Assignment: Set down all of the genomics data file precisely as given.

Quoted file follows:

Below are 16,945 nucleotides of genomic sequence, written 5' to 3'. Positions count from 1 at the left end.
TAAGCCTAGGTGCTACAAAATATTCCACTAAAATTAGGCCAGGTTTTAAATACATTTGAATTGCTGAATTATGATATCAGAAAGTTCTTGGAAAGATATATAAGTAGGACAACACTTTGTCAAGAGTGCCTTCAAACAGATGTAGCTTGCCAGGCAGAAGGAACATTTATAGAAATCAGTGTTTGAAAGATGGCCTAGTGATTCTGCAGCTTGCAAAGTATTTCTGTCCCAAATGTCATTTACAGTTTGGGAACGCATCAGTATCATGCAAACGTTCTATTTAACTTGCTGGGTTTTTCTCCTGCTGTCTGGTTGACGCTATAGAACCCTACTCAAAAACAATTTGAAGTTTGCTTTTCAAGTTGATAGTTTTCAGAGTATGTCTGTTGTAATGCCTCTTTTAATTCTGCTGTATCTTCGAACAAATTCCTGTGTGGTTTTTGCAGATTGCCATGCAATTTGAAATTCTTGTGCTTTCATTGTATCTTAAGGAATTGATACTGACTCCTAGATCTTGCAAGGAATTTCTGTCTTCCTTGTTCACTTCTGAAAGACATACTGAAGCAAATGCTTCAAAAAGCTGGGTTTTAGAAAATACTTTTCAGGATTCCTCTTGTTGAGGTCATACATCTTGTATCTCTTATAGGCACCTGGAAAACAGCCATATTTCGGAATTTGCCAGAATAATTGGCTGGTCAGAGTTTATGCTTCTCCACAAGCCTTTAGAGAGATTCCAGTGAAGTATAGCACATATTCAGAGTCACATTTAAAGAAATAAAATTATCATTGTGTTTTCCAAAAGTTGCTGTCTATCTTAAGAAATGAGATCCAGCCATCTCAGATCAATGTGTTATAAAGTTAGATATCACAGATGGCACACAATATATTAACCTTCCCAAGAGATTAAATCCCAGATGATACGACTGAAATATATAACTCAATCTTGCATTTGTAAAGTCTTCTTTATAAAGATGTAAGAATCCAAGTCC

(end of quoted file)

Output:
Below are 16,945 nucleotides of genomic sequence, written 5' to 3'. Positions count from 1 at the left end.
TAAGCCTAGGTGCTACAAAATATTCCACTAAAATTAGGCCAGGTTTTAAATACATTTGAATTGCTGAATTATGATATCAGAAAGTTCTTGGAAAGATATATAAGTAGGACAACACTTTGTCAAGAGTGCCTTCAAACAGATGTAGCTTGCCAGGCAGAAGGAACATTTATAGAAATCAGTGTTTGAAAGATGGCCTAGTGATTCTGCAGCTTGCAAAGTATTTCTGTCCCAAATGTCATTTACAGTTTGGGAACGCATCAGTATCATGCAAACGTTCTATTTAACTTGCTGGGTTTTTCTCCTGCTGTCTGGTTGACGCTATAGAACCCTACTCAAAAACAATTTGAAGTTTGCTTTTCAAGTTGATAGTTTTCAGAGTATGTCTGTTGTAATGCCTCTTTTAATTCTGCTGTATCTTCGAACAAATTCCTGTGTGGTTTTTGCAGATTGCCATGCAATTTGAAATTCTTGTGCTTTCATTGTATCTTAAGGAATTGATACTGACTCCTAGATCTTGCAAGGAATTTCTGTCTTCCTTGTTCACTTCTGAAAGACATACTGAAGCAAATGCTTCAAAAAGCTGGGTTTTAGAAAATACTTTTCAGGATTCCTCTTGTTGAGGTCATACATCTTGTATCTCTTATAGGCACCTGGAAAACAGCCATATTTCGGAATTTGCCAGAATAATTGGCTGGTCAGAGTTTATGCTTCTCCACAAGCCTTTAGAGAGATTCCAGTGAAGTATAGCACATATTCAGAGTCACATTTAAAGAAATAAAATTATCATTGTGTTTTCCAAAAGTTGCTGTCTATCTTAAGAAATGAGATCCAGCCATCTCAGATCAATGTGTTATAAAGTTAGATATCACAGATGGCACACAATATATTAACCTTCCCAAGAGATTAAATCCCAGATGATACGACTGAAATATATAACTCAATCTTGCATTTGTAAAGTCTTCTTTATAAAGATGTAAGAATCCAAGTCC